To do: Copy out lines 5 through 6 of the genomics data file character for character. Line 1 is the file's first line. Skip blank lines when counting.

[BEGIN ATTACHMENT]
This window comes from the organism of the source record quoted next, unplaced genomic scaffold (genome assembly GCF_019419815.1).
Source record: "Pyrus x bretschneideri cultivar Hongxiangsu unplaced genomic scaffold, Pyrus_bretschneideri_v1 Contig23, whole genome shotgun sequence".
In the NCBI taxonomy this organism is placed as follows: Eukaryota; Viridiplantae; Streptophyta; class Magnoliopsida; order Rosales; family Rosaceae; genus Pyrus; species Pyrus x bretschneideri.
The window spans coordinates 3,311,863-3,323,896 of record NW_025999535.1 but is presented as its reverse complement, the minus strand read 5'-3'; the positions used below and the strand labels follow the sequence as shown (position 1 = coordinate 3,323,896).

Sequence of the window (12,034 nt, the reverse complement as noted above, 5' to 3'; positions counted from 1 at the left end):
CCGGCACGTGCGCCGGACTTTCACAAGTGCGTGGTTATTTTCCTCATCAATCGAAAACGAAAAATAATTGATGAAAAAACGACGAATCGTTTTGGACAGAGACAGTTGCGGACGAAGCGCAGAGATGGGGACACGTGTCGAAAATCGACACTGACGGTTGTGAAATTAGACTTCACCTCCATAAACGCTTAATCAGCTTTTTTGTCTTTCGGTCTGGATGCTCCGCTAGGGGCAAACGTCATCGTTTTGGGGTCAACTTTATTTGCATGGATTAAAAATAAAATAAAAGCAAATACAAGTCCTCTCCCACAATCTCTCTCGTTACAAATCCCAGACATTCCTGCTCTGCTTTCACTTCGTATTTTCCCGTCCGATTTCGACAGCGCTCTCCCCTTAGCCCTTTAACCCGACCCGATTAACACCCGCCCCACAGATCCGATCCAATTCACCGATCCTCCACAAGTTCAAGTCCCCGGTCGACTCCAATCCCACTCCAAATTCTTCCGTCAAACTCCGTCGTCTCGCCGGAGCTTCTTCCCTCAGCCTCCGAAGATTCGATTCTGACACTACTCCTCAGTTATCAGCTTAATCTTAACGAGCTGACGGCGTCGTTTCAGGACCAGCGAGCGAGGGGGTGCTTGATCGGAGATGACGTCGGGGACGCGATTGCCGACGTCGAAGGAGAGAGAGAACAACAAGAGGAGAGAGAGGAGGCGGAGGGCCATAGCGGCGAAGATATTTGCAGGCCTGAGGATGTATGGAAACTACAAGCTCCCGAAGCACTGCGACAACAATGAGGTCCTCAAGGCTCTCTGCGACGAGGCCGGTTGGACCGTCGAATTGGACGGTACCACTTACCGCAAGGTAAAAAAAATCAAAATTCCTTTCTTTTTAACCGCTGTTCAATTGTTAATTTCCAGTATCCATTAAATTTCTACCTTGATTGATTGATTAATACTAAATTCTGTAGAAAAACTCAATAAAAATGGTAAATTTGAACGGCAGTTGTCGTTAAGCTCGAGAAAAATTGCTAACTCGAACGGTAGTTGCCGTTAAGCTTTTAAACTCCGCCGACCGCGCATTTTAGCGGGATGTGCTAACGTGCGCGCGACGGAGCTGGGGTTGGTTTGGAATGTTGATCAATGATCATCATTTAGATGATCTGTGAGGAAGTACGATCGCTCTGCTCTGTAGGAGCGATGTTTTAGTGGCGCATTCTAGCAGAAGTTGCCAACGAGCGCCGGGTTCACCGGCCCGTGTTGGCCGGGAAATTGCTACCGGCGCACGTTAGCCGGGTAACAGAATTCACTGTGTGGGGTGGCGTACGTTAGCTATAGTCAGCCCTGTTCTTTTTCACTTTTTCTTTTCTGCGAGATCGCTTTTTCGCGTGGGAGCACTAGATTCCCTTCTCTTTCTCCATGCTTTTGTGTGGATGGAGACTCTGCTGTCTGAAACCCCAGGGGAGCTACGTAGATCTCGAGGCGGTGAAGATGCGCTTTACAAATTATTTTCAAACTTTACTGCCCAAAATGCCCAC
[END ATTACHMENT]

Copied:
Sequence of the window (12,034 nt, the reverse complement as noted above, 5' to 3'; positions counted from 1 at the left end):
CCGGCACGTGCGCCGGACTTTCACAAGTGCGTGGTTATTTTCCTCATCAATCGAAAACGAAAAATAATTGATGAAAAAACGACGAATCGTTTTGGACAGAGACAGTTGCGGACGAAGCGCAGAGATGGGGACACGTGTCGAAAATCGACACTGACGGTTGTGAAATTAGACTTCACCTCCATAAACGCTTAATCAGCTTTTTTGTCTTTCGGTCTGGATGCTCCGCTAGGGGCAAACGTCATCGTTTTGGGGTCAACTTTATTTGCATGGATTAAAAATAAAATAAAAGCAAATACAAGTCCTCTCCCACAATCTCTCTCGTTACAAATCCCAGACATTCCTGCTCTGCTTTCACTTCGTATTTTCCCGTCCGATTTCGACAGCGCTCTCCCCTTAGCCCTTTAACCCGACCCGATTAACACCCGCCCCACAGATCCGATCCAATTCACCGATCCTCCACAAGTTCAAGTCCCCGGTCGACTCCAATCCCACTCCAAATTCTTCCGTCAAACTCCGTCGTCTCGCCGGAGCTTCTTCCCTCAGCCTCCGAAGATTCGATTCTGACACTACTCCTCAGTTATCAGCTTAATCTTAACGAGCTGACGGCGTCGTTTCAGGACCAGCGAGCGAGGGGGTGCTTGATCGGAGATGACGTCGGGGACGCGATTGCCGACGTCGAAGGAGAGAGAGAACAACAAGAGGAGAGAGAGGAGGCGGAGGGCCATAGCGGCGAAGATATTTGCAGGCCTGAGGATGTATGGAAACTACAAGCTCCCGAAGCACTGCGACAACAATGAGGTCCTCAAGGCTCTCTGCGACGAGGCCGGTTGGACCGTCGAATTGGACGGTACCACTTACCGCAAGGTAAAAAAAATCAAAATTCCTTTCTTTTTAACCGCTGTTCAATTGTTAATTTCCAGTATCCATTAAATTTCTACCTTGATTGATTGATTAATACTAAATTCTGTAGAAAAACTCAATAAAAATGGTAAATTTGAACGGCAGTTGTCGTTAAGCTCGAGAAAAATTGCTAACTCGAACGGTAGTTGCCGTTAAGCTTTTAAACTCCGCCGACCGCGCATTTTAGCGGGATGTGCTAACGTGCGCGCGACGGAGCTGGGGTTGGTTTGGAATGTTGATCAATGATCATCATTTAGATGATCTGTGAGGAAGTACGATCGCTCTGCTCTGTAGGAGCGATGTTTTAGTGGCGCATTCTAGCAGAAGTTGCCAACGAGCGCCGGGTTCACCGGCCCGTGTTGGCCGGGAAATTGCTACCGGCGCACGTTAGCCGGGTAACAGAATTCACTGTGTGGGGTGGCGTACGTTAGCTATAGTCAGCCCTGTTCTTTTTCACTTTTTCTTTTCTGCGAGATCGCTTTTTCGCGTGGGAGCACTAGATTCCCTTCTCTTTCTCCATGCTTTTGTGTGGATGGAGACTCTGCTGTCTGAAACCCCAGGGGAGCTACGTAGATCTCGAGGCGGTGAAGATGCGCTTTACAAATTATTTTCAAACTTTACTGCCCAAAATGCCCAC